S 2 23 5 4 16 6 3 X 2 6 7 4
-m m -m4-5 m6 3 m2 7 '6 7 m4


The m-sums in

properties of


this equation can be done with the aid of the following

the 3-j symbols (Edmonds 1957):


(1) 21' 2 and 13 must satisfy the triangle inequality,

IA1-21I C 13 < (21+22), and ml+m2+m3 must equal zero in order for

the 3-j symbol


S2 3)
mI m2 '3


to be nonzero.


(2) The completeness relation:



m 1 2 m3 1 2 5i3 3 -1 3
m2 m2 m3 mi m2 ,)= 3 636m3A( 2' 3)


where A( 1, 2,3) is one if 21, 2, 3 satisfy the triangle

inequality and zero if they do not.



(3) An odd permutation of the columns of a 3-j symbol is equivalent
to mult+pliation by (- 2+
to multiplication by (-1) 1







67
21 2 1+2+3 2 2 1
1 2 3) = (-1) 1 2 3 2 1 3
m m2 m3 m2 mI m3

(4) Changing the sign of all the m's is equivalent to multiplication
1 +A2+3
by (-1) 1 2


1 2 3 -1) 2 2 3( 2 3
mi m2 m3 -m- 2-m3


A special case of this rule is that if ml=m2=m3=0, 21+ 2+ 3 must

be even or the 3-j sumbol will be equal to zero.


First we do the m4 and m6 sums,



(-)m+m6( 4 5 6)( 6 7 4) = (-) 5 (4 6 5) 4 6 7)
4m6 -m4-5 m6 -6-7 m4 m 46 m4-6 5 4-m6 7

= (-1) (25 +1)6 5 76 A(4' 65) (B9)


Next we use the Kronecker delta in m5 and -m7 to do the sum over m7,

then the m3 and m5 sums are



S(-)m3+m5 1 3 5)(2 3 5)
m3m5 -mn m3 m5 m2-n3-m5
3553 5 33 5

S(-1) (-) 1 +3 +5 ( 1 3 )(2 3 5
m3+m5 ml-3-m5 m2-m3-m5

S(-1) 1 3 5(2 +1)-161 26mm2 A(1 3,5) (B10)


Using these results, we write Eq. (B8) as







4n 3 4
G nMnY (k kI ) eT 6 6
Gn1 m,n12m2( 2 2 2 12 6mm2
n-l 2n-2 (213+1)(2a4+1)(2i6+1) (1 3 -5 4 -5 6)2
x I I ___(_1)--____ 4 5 6)2
x3=0 15=0 1 ,46=0 (215+1) 0 0 0 0 0 0

x [fo dx (n1,klx)F% (2,k2x)A1 5(x)]2 (B11)


This is the desired result, Eq. (2.1.8). We use this equation (with Eq.
(C.8) for A(x)) to calculate G(kl,k2) numerically, then the results for
G(k1,k2) are used in Eqs. (2.1.12)-(2.1.15) to obtain M(u).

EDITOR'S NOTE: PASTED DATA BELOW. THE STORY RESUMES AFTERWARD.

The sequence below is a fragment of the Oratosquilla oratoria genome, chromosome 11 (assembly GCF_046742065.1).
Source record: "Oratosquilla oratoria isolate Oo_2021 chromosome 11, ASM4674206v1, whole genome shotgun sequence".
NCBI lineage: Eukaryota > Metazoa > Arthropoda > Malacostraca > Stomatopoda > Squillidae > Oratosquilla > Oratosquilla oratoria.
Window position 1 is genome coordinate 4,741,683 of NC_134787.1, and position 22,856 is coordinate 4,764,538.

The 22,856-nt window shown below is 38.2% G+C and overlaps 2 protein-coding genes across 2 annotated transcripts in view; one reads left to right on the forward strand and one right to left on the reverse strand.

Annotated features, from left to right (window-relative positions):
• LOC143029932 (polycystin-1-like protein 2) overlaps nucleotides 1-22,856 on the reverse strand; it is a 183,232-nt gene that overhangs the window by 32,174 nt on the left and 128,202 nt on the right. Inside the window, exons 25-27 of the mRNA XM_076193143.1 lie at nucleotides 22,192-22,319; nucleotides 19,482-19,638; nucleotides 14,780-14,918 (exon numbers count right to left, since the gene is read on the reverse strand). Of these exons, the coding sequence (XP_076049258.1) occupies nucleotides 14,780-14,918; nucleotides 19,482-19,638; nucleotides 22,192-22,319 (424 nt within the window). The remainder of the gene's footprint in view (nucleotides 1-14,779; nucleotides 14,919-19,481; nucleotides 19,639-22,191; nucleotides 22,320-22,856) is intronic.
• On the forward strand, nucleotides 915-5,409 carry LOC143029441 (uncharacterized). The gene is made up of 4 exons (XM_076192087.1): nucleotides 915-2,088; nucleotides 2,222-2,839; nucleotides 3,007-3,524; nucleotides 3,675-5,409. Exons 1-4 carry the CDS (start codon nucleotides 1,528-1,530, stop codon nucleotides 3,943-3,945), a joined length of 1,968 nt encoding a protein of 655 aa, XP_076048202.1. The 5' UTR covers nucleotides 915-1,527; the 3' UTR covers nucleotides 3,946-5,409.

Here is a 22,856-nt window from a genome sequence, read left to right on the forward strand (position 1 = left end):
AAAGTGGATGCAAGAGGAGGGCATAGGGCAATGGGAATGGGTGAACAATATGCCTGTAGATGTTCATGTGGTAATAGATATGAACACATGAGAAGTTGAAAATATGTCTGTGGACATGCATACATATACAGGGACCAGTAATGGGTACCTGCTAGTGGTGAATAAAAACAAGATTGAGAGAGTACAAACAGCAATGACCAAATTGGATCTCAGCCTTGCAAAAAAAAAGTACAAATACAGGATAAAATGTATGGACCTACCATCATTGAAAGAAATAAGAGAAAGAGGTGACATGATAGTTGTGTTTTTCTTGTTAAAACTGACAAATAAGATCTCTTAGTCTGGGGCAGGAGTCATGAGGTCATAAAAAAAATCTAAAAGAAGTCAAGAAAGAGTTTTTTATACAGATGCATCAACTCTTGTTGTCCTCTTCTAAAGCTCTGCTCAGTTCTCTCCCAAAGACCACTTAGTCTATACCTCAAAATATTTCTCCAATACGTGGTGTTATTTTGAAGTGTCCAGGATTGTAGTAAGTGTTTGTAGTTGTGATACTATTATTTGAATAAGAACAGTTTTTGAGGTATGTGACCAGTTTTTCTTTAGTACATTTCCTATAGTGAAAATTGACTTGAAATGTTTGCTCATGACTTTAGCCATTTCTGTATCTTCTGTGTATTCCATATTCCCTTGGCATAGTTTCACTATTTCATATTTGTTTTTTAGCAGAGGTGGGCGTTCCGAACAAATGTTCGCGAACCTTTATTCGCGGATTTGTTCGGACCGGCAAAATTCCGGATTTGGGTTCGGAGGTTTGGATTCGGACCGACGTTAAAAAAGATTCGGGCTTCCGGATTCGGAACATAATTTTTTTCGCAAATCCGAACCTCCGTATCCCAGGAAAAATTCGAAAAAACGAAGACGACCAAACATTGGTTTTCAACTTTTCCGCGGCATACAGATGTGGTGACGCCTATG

APPENDIX C
A COMPUTATIONAL FORM FOR Ai 2 3(x)

Here we reduce the term A 2 (x) to a form which is practical for

computer evaluation. We start with Eq. (2.1.9),

23 6
A 3(x) f dxx R2 (x )( R x), (Cl)
1 2 3 o rr nil r +1 x n2(r
x>

where x< (x>) is the lesser (greater) of x and xr, which are the radial

coordinates of the perturber and radiator, respectively. The function

Rn (xr) is the hydrogenic radial wavefunction for a radiator with

nuclear charge Z (Messiah 1961),


S(n--1)1 1/2 -xr/2 21+1
Rn (xr)= { t(n-- e xr rn--1 (xr), (C2)
r 2n[(n+)1 r n

na
where x and xr have been scaled in terms of and L is the Laguerre

polynomial,


21+1 n-I-1 k [(n+l)!]3xk
L (+ ) = 1 (-1)x (C3)
Ln-I-i k =) (n-1-1-k)!(22+l+k)!k! (3


If we substitute Eqs. (C2) and (C3) into Eq. (CI) we obtain



A 1 2 3(x)

23 6
n-Al-1 n-i -1 kl+k2+2 + 2+2 -x x 23,0
1i 2 k k f dxrx e r 3' (C4)
k =0 k=0 k2 o r 12 3+1 x
1 2 x
69









where



Cklk2


(-1) (C5)
kl+k2 [(n- 1-1) (n-12-1)1(n+1 )!(n+l2
) 2n(n-Al-kl-l)! (n-12-k2-l)!(2 1+1+k1 )!(212+i+k2)!klik2 .


We see from Eq. (2.1.8) that A 1 3(x) will be multiplied by a 3-j

symbol containing 11, 2, and ,3' so 11, 2, and 13 must satisfy the

triangle inequality, I1 2 1 C 3 1 ( 1+A2) Also, kI and k2 are

greater than or equal to zero. Therefore the exponent of xr in Eq. (C4)

is always positive, and we can use the definite integrals


x -xr -x m (6)
x dr xm e = m!(l e- J m>o (C6)
o r r =0
J=0
and
m -xr m
fJ dx x e r= m! ex 1 2 m>0 (C7)
x r r j= 1


to write Eq. (C4) as


n-l -1 n-2 -1
A (x) 1 12 c k k
1~ 3 kl=0 k2=0 1k2

( 1- 3,0) (k ~+k2 + 1+2 +3+2) x
x (kl+k2+1+ 2+3+2)!(1 e- j=0 J


+ x (kl+k2 +1 2- 3+l1)! ex iI
Sj=0
6 1ex 2 2
Y 3,0 (kl+k+2 + 12+2) j
x (kl+k2+1+2+2)! e-x 1 2 1 2 (C8)
j=0

This equation is used in the numerical calculation of A 1 2 3(x) .
1 23